Miter Station - Rolling or Fixed Position? - Woodworking Talk - Woodworkers Forum
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post #1 of 22 Old 05-15-2017, 11:45 AM Thread Starter
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Question Miter Station - Rolling or Fixed Position?

I am going to start the build of a miter station and I've seen all kinds of different ones. However, I'm not certain I will be in this house the rest of my life so I'm considering building it in several pieces and using casters on each section. What are the downsides to building it this way? Potential alignment issues? Thanks in advance!

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post #2 of 22 Old 05-15-2017, 12:11 PM
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Nothing wrong with casters. Everything in my small shop is on casters.

I have watched many videos on YouTube that demonstrated the most complex set-ups with cabinets top and bottom, cubbie holes and shelves, several drawers with 16 feet or more of table including dust collection to the simplest place to just mount a saw and a place to rest the stock.

The gamut of options is available to be sure.

Setting up 3 cabinets with casters and leveling screws is a fine option.

That said, why buy or build with casters now? Three sets of casters could cost $100. If you don't plan on moving this around the shop in any form or fashion and are only worried about moving it somewhere down the road, I would can the caster idea.

I would still build it modular. A center unit and a right and left unit.

My miter saw is on a 3 drawer cabinet with casters. I have the most simple fold down wings on each side with no fence. I do plan on adding better wings in the future but that is the set-up today.

I look forward to your decision whatever you decide and a look at the build.

Good luck
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post #3 of 22 Old 05-15-2017, 12:16 PM
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Do you change you shop often?

I don't see a need for it to be "mobile" unless your space requirements demand it. My RAS is mobile, but it's only 48" long. When I cut longer planks I use roller supports. As a rule, the longest pieces I like to deal with are 8 ft or less. They don't require a real long table.

Casters are not the most stable as they all have some wiggle to them even when locked. My table saw is on casters BUT I have very heavy duty leveling pads when I need it to be stable, I just crank them down. It may make sense to maker the unit in 3 pieces and then bolt them together. Each end piece could be the same with storage drawers or doors. The center piece would support the miter saw and also have storage underneath. Keeping the width of each unit to a reasonable amount will make the drawers easier to build and install.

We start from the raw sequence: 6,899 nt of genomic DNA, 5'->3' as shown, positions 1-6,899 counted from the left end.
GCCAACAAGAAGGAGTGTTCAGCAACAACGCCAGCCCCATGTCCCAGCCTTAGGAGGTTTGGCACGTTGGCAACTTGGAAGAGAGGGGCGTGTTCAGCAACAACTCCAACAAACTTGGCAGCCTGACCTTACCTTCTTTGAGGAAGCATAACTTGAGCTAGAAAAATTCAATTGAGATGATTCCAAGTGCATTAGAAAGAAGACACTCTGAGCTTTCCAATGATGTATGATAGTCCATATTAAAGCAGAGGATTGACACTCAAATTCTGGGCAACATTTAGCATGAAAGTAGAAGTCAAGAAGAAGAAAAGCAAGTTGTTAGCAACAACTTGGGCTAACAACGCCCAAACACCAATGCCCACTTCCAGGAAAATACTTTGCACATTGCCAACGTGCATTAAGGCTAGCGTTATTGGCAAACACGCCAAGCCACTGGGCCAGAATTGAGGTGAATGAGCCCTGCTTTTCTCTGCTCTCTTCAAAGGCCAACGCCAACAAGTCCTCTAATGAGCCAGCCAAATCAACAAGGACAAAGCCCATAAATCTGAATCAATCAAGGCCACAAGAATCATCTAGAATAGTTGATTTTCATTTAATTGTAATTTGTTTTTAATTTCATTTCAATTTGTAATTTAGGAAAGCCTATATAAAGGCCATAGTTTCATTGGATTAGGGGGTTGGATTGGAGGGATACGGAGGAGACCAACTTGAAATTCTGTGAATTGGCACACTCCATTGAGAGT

The answer to your question will only be as detailed and specific as the question is detailed and specific. Good questions also include a sketch or a photo that illustrates your issue. (:< D)
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post #4 of 22 Old 05-15-2017, 12:57 PM Thread Starter
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I really have no reason to have the sections be "mobile". I simply thought if I were to move, it would be easier to get them onto the truck. However, a dolly is quite easy to use also.

Attached is the starting layout of the garage for reference. As you can see, the miter station is slated to use the entire (East) wall. Although it probably won't since no one needs a 24' long miter station.
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post #5 of 22 Old 05-15-2017, 03:37 PM
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I'd be all for the idea of making it modular just so you can move it if you have to move. Caster never seem to have that solid feel I like so I would nix that idea. I have my drill press and band saw on caster and regret it almost every time I use them. If I do caster in the future it will have to be more complicated that allow the stand/bench to sit directly on the floor when not using the casters.
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post #6 of 22 Old 05-15-2017, 05:57 PM
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I have my table saw & miter station built into the same table and I used 4 locking wheels and it's solid as a rock when locked down, same for my router cabinet I built. Both have 4 locking swivel wheels and once I lock things down it feels just like a solid piece of furniture.